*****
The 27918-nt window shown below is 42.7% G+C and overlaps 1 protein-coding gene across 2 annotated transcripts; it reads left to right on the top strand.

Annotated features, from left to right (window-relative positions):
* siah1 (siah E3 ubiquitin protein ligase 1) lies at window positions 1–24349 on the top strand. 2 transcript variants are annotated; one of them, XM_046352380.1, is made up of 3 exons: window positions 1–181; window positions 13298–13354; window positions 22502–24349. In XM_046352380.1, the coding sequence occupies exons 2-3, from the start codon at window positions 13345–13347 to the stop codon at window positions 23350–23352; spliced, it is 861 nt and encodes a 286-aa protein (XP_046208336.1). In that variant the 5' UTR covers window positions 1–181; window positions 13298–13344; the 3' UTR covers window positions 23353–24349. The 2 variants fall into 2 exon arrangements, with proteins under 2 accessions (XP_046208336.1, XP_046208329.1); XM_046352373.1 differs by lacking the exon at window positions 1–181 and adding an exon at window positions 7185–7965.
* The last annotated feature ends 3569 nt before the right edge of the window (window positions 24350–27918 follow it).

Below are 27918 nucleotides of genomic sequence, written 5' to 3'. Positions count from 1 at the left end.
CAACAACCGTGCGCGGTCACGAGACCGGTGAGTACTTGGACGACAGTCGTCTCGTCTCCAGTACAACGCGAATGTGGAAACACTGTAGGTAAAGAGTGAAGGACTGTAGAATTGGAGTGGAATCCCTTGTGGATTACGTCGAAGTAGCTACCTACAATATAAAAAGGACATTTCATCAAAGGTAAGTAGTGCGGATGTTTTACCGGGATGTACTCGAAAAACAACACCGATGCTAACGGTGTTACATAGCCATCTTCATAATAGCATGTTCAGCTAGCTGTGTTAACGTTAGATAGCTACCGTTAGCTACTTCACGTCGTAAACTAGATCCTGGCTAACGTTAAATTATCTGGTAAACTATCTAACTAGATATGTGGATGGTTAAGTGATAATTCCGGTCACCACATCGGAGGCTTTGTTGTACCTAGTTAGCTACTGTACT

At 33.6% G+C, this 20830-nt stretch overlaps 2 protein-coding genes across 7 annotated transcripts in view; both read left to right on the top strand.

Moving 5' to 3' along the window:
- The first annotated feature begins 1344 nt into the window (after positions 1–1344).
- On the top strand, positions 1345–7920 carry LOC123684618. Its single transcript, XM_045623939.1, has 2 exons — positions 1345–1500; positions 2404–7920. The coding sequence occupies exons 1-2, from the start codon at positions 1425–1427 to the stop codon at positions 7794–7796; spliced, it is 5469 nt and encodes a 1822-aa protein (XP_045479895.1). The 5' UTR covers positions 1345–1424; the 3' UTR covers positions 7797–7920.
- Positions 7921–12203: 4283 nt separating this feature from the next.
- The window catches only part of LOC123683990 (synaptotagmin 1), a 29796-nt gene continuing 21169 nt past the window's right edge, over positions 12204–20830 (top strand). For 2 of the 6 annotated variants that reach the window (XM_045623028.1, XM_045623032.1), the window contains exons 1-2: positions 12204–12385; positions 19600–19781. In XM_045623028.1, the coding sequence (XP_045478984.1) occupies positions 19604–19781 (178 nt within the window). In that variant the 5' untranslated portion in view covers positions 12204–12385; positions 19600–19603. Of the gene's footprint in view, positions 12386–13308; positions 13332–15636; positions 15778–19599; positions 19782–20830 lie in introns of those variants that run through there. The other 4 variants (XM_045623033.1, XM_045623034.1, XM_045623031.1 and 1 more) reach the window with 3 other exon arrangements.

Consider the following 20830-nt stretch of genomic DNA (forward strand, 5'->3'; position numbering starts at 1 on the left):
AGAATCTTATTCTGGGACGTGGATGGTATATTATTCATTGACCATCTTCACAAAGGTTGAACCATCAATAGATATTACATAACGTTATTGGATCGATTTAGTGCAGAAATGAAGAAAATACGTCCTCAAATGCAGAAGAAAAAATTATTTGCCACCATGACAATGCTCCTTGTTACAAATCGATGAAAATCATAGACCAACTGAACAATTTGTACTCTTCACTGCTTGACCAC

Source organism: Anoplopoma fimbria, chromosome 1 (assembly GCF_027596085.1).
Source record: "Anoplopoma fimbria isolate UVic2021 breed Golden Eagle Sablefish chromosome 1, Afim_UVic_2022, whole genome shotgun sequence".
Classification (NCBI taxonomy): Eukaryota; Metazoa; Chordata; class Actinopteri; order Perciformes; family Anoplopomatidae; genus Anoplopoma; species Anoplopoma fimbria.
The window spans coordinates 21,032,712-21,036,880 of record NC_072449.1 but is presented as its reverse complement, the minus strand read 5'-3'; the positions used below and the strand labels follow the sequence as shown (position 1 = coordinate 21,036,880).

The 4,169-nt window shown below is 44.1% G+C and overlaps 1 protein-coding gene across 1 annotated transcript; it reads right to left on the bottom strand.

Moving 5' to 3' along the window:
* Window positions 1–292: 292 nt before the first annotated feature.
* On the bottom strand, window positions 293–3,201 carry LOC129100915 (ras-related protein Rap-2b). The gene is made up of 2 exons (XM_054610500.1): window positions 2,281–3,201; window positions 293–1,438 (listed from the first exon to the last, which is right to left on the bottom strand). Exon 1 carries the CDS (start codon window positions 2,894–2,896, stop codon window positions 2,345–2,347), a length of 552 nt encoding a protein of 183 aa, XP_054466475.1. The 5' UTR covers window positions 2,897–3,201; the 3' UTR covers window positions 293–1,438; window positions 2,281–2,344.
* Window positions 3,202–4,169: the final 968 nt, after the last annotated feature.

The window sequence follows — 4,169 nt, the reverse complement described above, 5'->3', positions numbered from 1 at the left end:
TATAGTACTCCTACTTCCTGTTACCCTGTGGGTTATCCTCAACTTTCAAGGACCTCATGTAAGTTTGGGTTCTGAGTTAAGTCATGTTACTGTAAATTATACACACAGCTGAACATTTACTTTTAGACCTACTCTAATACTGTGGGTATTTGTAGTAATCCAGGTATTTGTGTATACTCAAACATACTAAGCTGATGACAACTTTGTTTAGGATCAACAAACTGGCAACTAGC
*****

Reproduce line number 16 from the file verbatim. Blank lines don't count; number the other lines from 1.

Source record: "Anoplopoma fimbria isolate UVic2021 breed Golden Eagle Sablefish chromosome 1, Afim_UVic_2022, whole genome shotgun sequence".